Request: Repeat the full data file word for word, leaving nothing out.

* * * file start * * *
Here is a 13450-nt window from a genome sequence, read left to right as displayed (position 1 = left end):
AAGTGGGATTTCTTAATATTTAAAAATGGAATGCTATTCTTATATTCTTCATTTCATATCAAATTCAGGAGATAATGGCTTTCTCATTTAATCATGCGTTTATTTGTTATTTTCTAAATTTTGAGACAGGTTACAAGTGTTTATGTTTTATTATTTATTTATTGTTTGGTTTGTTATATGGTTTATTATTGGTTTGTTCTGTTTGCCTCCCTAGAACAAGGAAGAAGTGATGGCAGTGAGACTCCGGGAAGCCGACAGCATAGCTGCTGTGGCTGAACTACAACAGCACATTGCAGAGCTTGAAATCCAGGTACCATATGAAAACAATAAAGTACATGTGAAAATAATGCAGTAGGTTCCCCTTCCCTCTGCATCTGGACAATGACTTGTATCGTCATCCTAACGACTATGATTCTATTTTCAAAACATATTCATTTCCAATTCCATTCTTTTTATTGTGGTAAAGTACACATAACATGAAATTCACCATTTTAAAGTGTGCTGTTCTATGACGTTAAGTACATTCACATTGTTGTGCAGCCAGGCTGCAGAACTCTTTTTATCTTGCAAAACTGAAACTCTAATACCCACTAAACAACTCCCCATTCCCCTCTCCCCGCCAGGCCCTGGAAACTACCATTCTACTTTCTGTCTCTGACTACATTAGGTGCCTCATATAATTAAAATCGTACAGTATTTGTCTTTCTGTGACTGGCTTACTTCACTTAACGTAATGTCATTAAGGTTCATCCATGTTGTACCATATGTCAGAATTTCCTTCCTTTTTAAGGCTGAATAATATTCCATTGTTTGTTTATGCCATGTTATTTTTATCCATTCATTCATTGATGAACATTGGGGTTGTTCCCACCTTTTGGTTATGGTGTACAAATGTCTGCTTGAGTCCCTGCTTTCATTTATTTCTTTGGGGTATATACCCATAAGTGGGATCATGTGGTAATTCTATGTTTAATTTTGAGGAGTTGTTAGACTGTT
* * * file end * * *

Here is a 13450-nt window from a genome sequence, read left to right as displayed (position 1 = left end):
AAGTGGGATTTCTTAATATTTAAAAATGGAATGCTATTCTTATATTCTTCATTTCATATCAAATTCAGGAGATAATGGCTTTCTCATTTAATCATGCGTTTATTTGTTATTTTCTAAATTTTGAGACAGGTTACAAGTGTTTATGTTTTATTATTTATTTATTGTTTGGTTTGTTATATGGTTTATTATTGGTTTGTTCTGTTTGCCTCCCTAGAACAAGGAAGAAGTGATGGCAGTGAGACTCCGGGAAGCCGACAGCATAGCTGCTGTGGCTGAACTACAACAGCACATTGCAGAGCTTGAAATCCAGGTACCATATGAAAACAATAAAGTACATGTGAAAATAATGCAGTAGGTTCCCCTTCCCTCTGCATCTGGACAATGACTTGTATCGTCATCCTAACGACTATGATTCTATTTTCAAAACATATTCATTTCCAATTCCATTCTTTTTATTGTGGTAAAGTACACATAACATGAAATTCACCATTTTAAAGTGTGCTGTTCTATGACGTTAAGTACATTCACATTGTTGTGCAGCCAGGCTGCAGAACTCTTTTTATCTTGCAAAACTGAAACTCTAATACCCACTAAACAACTCCCCATTCCCCTCTCCCCGCCAGGCCCTGGAAACTACCATTCTACTTTCTGTCTCTGACTACATTAGGTGCCTCATATAATTAAAATCGTACAGTATTTGTCTTTCTGTGACTGGCTTACTTCACTTAACGTAATGTCATTAAGGTTCATCCATGTTGTACCATATGTCAGAATTTCCTTCCTTTTTAAGGCTGAATAATATTCCATTGTTTGTTTATGCCATGTTATTTTTATCCATTCATTCATTGATGAACATTGGGGTTGTTCCCACCTTTTGGTTATGGTGTACAAATGTCTGCTTGAGTCCCTGCTTTCATTTATTTCTTTGGGGTATATACCCATAAGTGGGATCATGTGGTAATTCTATGTTTAATTTTGAGGAGTTGTTAGACTGTT